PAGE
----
Minju Jung

Department of Politics and International Relations

PhD research student

Profile image of PhD student Minju Jung
minju.jung@sheffield.ac.uk

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Minju Jung
Department of Politics and International Relations
Elmfield Building
Northumberland Road
Sheffield
S10 2TU
Profile

Minju's Background

Minju began her work as a Doctoral Researcher in the Department of Politics and International Relations at the University of Sheffield in 2018. After receiving a BA in International Relations at Kyung Hee University and an MA in International Relations at Seoul National University, she worked as a researcher for a government funded research institute operating under the direction of the Prime Minister’s Office, where her duties included co-authoring and publishing policy reports. 

After completing a Masters degree in Political Science at the University of Florida, Minju returned to Korea and worked for the WHO Collaborating Centre for Educational Development. As a project coordinator and researcher, she planned and researched several projects to study the medical education needs of countries in the WHO Western Pacific region. 

The Motivation for her Research on Global Health Politics

Minju has always had a keen interest in the impacts of non-traditional security issues on foreign affairs and peoples’ lives, and in understanding them in a way that the arguments of traditional power politics cannot explain. Along with this, there were two events that influenced her to begin to have an academic focus on global health politics, which further led to global health governance: the widespread public fear over ‘mad cow disease’ in Korea in 2008, and the 2015 Middle East Respiratory Syndrome coronavirus outbreak in Korea. 

Research interests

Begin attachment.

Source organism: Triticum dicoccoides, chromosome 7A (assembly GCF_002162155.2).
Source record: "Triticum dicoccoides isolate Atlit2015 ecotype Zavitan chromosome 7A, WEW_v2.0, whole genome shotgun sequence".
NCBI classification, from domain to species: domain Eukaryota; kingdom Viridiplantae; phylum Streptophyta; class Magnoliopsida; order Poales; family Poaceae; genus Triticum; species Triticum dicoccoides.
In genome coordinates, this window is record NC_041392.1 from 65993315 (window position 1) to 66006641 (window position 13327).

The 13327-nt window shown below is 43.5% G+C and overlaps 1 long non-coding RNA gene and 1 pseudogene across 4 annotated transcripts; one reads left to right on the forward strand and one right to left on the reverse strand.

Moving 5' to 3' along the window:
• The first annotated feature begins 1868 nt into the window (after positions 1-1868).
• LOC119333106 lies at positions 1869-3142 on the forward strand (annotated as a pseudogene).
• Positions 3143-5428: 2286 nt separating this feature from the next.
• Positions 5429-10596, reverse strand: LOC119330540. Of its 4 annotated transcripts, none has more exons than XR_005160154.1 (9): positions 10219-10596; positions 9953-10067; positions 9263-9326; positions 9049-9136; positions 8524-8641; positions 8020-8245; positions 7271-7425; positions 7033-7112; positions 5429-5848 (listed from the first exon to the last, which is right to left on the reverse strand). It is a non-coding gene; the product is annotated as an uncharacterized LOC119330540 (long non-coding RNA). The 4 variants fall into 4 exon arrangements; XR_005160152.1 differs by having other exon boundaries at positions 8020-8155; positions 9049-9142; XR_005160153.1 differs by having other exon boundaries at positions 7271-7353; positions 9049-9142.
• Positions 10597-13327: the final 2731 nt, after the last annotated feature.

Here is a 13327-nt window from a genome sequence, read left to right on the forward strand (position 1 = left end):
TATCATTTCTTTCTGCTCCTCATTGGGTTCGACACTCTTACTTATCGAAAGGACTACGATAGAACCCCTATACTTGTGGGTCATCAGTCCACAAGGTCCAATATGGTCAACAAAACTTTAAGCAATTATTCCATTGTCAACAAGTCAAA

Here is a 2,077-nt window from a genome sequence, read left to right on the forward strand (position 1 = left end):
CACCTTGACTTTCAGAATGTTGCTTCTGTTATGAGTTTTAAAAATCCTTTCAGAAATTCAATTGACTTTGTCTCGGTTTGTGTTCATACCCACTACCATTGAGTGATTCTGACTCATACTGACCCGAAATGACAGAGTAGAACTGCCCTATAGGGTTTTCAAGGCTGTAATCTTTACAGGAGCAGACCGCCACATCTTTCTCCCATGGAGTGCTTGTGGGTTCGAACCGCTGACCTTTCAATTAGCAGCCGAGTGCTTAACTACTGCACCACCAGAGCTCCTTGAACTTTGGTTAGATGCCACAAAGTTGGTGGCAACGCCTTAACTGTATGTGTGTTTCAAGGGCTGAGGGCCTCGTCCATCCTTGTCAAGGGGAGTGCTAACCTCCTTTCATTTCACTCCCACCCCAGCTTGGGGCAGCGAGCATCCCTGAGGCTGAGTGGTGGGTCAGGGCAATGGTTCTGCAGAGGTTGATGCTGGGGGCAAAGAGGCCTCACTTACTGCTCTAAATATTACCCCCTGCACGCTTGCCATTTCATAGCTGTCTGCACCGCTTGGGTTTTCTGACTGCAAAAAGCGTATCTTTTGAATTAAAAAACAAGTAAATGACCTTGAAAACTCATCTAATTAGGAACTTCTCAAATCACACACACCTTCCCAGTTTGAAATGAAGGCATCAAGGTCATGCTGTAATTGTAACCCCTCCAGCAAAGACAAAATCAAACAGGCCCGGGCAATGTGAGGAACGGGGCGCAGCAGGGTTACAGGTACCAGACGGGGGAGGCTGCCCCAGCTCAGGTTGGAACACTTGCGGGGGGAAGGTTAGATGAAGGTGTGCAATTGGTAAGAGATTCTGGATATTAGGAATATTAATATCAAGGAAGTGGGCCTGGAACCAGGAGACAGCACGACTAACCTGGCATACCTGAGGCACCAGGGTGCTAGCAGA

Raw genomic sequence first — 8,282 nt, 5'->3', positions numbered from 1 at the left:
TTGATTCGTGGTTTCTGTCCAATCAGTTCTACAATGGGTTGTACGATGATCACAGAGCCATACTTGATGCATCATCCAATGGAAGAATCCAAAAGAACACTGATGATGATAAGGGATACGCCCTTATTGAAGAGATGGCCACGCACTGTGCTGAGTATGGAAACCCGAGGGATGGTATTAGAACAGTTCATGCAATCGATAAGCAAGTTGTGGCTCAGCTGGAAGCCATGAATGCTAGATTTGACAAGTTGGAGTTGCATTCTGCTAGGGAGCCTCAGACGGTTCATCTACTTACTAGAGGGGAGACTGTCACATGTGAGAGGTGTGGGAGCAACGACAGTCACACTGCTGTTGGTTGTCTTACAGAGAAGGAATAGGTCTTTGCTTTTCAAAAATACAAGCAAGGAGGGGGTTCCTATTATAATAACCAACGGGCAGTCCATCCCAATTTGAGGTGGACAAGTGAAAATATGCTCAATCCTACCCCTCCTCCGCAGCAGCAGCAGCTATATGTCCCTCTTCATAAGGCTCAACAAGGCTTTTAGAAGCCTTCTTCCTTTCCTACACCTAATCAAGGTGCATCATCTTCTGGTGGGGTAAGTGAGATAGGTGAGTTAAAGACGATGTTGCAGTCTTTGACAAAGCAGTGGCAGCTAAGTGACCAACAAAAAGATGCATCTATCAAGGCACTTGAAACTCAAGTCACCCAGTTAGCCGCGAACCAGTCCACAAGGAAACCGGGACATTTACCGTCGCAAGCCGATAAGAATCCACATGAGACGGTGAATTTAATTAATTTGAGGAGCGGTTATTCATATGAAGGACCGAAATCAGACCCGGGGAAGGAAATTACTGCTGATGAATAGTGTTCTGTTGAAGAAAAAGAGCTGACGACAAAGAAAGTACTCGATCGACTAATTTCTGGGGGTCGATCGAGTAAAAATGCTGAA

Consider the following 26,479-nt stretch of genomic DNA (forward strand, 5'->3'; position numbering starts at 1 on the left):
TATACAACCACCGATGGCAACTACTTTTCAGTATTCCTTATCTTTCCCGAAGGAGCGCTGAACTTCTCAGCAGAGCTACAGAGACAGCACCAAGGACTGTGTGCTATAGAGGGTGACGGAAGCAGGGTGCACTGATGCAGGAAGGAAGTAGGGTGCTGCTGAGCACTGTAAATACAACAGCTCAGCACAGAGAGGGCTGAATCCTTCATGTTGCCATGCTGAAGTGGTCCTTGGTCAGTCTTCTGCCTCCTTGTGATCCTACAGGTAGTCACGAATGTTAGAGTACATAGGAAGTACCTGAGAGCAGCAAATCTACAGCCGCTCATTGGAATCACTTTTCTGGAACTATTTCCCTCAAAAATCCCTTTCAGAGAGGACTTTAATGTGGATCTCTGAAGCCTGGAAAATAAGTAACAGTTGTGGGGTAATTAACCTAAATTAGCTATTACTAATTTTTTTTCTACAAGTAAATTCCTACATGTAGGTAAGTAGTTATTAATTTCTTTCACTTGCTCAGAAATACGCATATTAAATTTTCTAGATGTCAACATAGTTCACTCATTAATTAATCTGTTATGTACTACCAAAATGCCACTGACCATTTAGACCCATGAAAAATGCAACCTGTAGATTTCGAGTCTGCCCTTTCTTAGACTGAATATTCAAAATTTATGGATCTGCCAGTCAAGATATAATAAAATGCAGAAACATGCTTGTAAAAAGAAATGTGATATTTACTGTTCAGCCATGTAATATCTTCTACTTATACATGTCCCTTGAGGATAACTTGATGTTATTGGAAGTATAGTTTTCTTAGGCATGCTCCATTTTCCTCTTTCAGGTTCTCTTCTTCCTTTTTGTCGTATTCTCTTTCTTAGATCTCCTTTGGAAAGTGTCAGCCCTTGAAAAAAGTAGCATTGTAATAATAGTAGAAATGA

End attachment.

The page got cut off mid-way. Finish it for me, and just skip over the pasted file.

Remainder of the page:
Minju’s research interest is in global health governance, and global health politics more broadly. In particular, she is interested in decision-making in a global health institution based on public-private relationship. 

Currently, Minju has been working on policymaking in the global vaccine alliance (GAVI) for her PhD thesis. She is studying how policy actors with different backgrounds and interests are involved in decision-making process in the GAVI Board. 

Minju’s PhD Project

PhD Project Title: The Determinants of Policy Decisions in GAVI, the Vaccine Alliance.
Primary supervisor: Dr Simon Rushton
Secondary supervisor: Professor Ian Bache
Date started: October 2018 (submission expected 2022)

1. A Brief Summary of Minju’s PhD Project
What factors influence decisions made within GAVI about the global distribution of COVID-19 vaccines?

Minju’s PhD project delves into the policy decisions that Gavi, the Vaccine Alliance (GAVI) makes in relation to its involvement in global efforts to ensure the development, procurement, and fair global distribution of COVID-19 vaccines. GAVI is a public-private partnership organisation, created in 2000 to improve global vaccine access, especially in developing countries. In 2020, it took on a new role in relation to COVID-19 vaccines.

In line with the fact that nobody can be safe until everyone is safe, the fair and equal allocation of COVID-19 vaccines has become a critical global political issue. GAVI is co-leading the COVAX project, which is intended to ensure equitable access to COVID-19 vaccines, in particular for people those most in need, living in both rich and poor countries. regardless of their affordability. In conjunction with the WHO, GAVI is coordinating the development and implementation of COVAX’s vaccine distribution programs.  

Given GAVI’s important role in COVAX, Minju’s PhD project explores the political dynamics of decision-making in the GAVI Board, where a wide range of public and private stakeholders with different ideas and interests work together. Her study aims to understand how decisions regarding the operation of COVAX and equitable global access to COVID-19 vaccines are made in discussions where different ideas and interests compete with one another.